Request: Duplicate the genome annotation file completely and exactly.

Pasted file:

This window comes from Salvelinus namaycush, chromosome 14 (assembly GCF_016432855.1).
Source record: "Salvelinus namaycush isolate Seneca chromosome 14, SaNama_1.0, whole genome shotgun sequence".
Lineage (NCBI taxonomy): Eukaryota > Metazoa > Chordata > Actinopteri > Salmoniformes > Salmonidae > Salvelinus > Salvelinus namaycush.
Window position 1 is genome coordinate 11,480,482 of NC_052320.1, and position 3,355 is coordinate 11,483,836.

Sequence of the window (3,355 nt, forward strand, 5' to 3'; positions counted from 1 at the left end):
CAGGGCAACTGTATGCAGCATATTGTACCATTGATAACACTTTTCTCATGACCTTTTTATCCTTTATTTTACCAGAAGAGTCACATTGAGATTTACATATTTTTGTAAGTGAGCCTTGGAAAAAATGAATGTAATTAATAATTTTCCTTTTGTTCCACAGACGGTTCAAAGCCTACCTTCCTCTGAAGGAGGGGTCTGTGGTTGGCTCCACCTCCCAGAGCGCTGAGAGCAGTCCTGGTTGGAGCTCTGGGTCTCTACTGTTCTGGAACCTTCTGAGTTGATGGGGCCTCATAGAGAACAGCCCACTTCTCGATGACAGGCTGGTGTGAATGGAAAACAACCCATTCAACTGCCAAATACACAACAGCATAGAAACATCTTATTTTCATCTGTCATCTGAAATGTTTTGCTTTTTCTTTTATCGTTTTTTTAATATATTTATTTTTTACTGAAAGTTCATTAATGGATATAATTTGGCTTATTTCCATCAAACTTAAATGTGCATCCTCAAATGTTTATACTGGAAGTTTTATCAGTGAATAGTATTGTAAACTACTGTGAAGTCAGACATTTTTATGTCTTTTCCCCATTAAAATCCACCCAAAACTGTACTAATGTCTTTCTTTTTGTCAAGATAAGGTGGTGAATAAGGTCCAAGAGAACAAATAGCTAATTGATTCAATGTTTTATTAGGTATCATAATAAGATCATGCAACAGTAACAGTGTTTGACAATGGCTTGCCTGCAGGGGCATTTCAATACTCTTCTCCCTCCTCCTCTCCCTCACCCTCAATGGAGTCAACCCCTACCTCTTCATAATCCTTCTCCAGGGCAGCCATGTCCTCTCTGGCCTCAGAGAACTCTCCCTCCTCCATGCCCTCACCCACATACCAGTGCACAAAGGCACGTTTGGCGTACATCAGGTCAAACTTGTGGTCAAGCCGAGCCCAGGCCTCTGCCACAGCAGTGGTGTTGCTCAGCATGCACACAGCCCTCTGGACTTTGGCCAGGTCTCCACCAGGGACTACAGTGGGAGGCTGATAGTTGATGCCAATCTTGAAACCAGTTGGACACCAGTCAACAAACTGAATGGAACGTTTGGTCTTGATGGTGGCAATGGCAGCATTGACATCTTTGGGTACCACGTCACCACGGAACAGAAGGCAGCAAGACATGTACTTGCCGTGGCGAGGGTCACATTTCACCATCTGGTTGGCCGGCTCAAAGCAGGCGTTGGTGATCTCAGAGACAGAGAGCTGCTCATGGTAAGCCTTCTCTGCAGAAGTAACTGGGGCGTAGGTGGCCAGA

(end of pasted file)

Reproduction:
This window comes from Salvelinus namaycush, chromosome 14 (assembly GCF_016432855.1).
Source record: "Salvelinus namaycush isolate Seneca chromosome 14, SaNama_1.0, whole genome shotgun sequence".
Lineage (NCBI taxonomy): Eukaryota > Metazoa > Chordata > Actinopteri > Salmoniformes > Salmonidae > Salvelinus > Salvelinus namaycush.
Window position 1 is genome coordinate 11,480,482 of NC_052320.1, and position 3,355 is coordinate 11,483,836.

Sequence of the window (3,355 nt, forward strand, 5' to 3'; positions counted from 1 at the left end):
CAGGGCAACTGTATGCAGCATATTGTACCATTGATAACACTTTTCTCATGACCTTTTTATCCTTTATTTTACCAGAAGAGTCACATTGAGATTTACATATTTTTGTAAGTGAGCCTTGGAAAAAATGAATGTAATTAATAATTTTCCTTTTGTTCCACAGACGGTTCAAAGCCTACCTTCCTCTGAAGGAGGGGTCTGTGGTTGGCTCCACCTCCCAGAGCGCTGAGAGCAGTCCTGGTTGGAGCTCTGGGTCTCTACTGTTCTGGAACCTTCTGAGTTGATGGGGCCTCATAGAGAACAGCCCACTTCTCGATGACAGGCTGGTGTGAATGGAAAACAACCCATTCAACTGCCAAATACACAACAGCATAGAAACATCTTATTTTCATCTGTCATCTGAAATGTTTTGCTTTTTCTTTTATCGTTTTTTTAATATATTTATTTTTTACTGAAAGTTCATTAATGGATATAATTTGGCTTATTTCCATCAAACTTAAATGTGCATCCTCAAATGTTTATACTGGAAGTTTTATCAGTGAATAGTATTGTAAACTACTGTGAAGTCAGACATTTTTATGTCTTTTCCCCATTAAAATCCACCCAAAACTGTACTAATGTCTTTCTTTTTGTCAAGATAAGGTGGTGAATAAGGTCCAAGAGAACAAATAGCTAATTGATTCAATGTTTTATTAGGTATCATAATAAGATCATGCAACAGTAACAGTGTTTGACAATGGCTTGCCTGCAGGGGCATTTCAATACTCTTCTCCCTCCTCCTCTCCCTCACCCTCAATGGAGTCAACCCCTACCTCTTCATAATCCTTCTCCAGGGCAGCCATGTCCTCTCTGGCCTCAGAGAACTCTCCCTCCTCCATGCCCTCACCCACATACCAGTGCACAAAGGCACGTTTGGCGTACATCAGGTCAAACTTGTGGTCAAGCCGAGCCCAGGCCTCTGCCACAGCAGTGGTGTTGCTCAGCATGCACACAGCCCTCTGGACTTTGGCCAGGTCTCCACCAGGGACTACAGTGGGAGGCTGATAGTTGATGCCAATCTTGAAACCAGTTGGACACCAGTCAACAAACTGAATGGAACGTTTGGTCTTGATGGTGGCAATGGCAGCATTGACATCTTTGGGTACCACGTCACCACGGAACAGAAGGCAGCAAGACATGTACTTGCCGTGGCGAGGGTCACATTTCACCATCTGGTTGGCCGGCTCAAAGCAGGCGTTGGTGATCTCAGAGACAGAGAGCTGCTCATGGTAAGCCTTCTCTGCAGAAGTAACTGGGGCGTAGGTGGCCAGA